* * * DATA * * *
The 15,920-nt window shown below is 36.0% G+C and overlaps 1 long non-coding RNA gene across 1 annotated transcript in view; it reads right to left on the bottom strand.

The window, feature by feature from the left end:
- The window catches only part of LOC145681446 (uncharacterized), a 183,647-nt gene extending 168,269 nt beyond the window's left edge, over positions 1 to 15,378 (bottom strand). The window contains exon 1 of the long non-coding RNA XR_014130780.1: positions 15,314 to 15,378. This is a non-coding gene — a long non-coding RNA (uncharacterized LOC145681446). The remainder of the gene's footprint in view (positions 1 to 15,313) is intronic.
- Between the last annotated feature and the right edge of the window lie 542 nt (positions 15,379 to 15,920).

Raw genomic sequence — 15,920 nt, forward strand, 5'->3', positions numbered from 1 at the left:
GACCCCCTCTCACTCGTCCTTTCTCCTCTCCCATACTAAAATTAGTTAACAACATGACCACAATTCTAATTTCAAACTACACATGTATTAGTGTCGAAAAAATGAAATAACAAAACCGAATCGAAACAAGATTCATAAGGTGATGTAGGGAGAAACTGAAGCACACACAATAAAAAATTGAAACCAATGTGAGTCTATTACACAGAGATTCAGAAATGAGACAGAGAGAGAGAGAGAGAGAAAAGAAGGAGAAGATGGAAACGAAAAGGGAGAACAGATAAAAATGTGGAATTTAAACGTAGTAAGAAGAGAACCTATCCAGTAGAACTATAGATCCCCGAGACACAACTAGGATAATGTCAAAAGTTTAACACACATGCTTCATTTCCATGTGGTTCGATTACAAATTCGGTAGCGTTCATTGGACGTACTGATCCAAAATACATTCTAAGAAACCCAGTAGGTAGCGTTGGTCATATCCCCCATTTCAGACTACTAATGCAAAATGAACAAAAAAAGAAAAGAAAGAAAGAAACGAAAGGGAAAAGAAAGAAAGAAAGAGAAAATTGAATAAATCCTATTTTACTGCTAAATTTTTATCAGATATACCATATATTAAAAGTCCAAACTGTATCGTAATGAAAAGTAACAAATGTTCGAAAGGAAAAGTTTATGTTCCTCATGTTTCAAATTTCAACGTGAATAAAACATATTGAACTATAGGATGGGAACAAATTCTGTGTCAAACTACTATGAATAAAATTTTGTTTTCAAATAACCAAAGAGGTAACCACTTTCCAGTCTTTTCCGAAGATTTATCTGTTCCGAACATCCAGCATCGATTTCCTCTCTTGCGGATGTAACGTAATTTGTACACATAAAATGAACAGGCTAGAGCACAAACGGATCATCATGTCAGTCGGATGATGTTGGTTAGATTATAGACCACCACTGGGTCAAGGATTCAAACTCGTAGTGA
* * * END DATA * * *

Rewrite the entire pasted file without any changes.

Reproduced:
The 15,920-nt window shown below is 36.0% G+C and overlaps 1 long non-coding RNA gene across 1 annotated transcript in view; it reads right to left on the bottom strand.

The window, feature by feature from the left end:
- The window catches only part of LOC145681446 (uncharacterized), a 183,647-nt gene extending 168,269 nt beyond the window's left edge, over positions 1 to 15,378 (bottom strand). The window contains exon 1 of the long non-coding RNA XR_014130780.1: positions 15,314 to 15,378. This is a non-coding gene — a long non-coding RNA (uncharacterized LOC145681446). The remainder of the gene's footprint in view (positions 1 to 15,313) is intronic.
- Between the last annotated feature and the right edge of the window lie 542 nt (positions 15,379 to 15,920).

Raw genomic sequence — 15,920 nt, forward strand, 5'->3', positions numbered from 1 at the left:
GACCCCCTCTCACTCGTCCTTTCTCCTCTCCCATACTAAAATTAGTTAACAACATGACCACAATTCTAATTTCAAACTACACATGTATTAGTGTCGAAAAAATGAAATAACAAAACCGAATCGAAACAAGATTCATAAGGTGATGTAGGGAGAAACTGAAGCACACACAATAAAAAATTGAAACCAATGTGAGTCTATTACACAGAGATTCAGAAATGAGACAGAGAGAGAGAGAGAGAGAAAAGAAGGAGAAGATGGAAACGAAAAGGGAGAACAGATAAAAATGTGGAATTTAAACGTAGTAAGAAGAGAACCTATCCAGTAGAACTATAGATCCCCGAGACACAACTAGGATAATGTCAAAAGTTTAACACACATGCTTCATTTCCATGTGGTTCGATTACAAATTCGGTAGCGTTCATTGGACGTACTGATCCAAAATACATTCTAAGAAACCCAGTAGGTAGCGTTGGTCATATCCCCCATTTCAGACTACTAATGCAAAATGAACAAAAAAAGAAAAGAAAGAAAGAAACGAAAGGGAAAAGAAAGAAAGAAAGAGAAAATTGAATAAATCCTATTTTACTGCTAAATTTTTATCAGATATACCATATATTAAAAGTCCAAACTGTATCGTAATGAAAAGTAACAAATGTTCGAAAGGAAAAGTTTATGTTCCTCATGTTTCAAATTTCAACGTGAATAAAACATATTGAACTATAGGATGGGAACAAATTCTGTGTCAAACTACTATGAATAAAATTTTGTTTTCAAATAACCAAAGAGGTAACCACTTTCCAGTCTTTTCCGAAGATTTATCTGTTCCGAACATCCAGCATCGATTTCCTCTCTTGCGGATGTAACGTAATTTGTACACATAAAATGAACAGGCTAGAGCACAAACGGATCATCATGTCAGTCGGATGATGTTGGTTAGATTATAGACCACCACTGGGTCAAGGATTCAAACTCGTAGTGA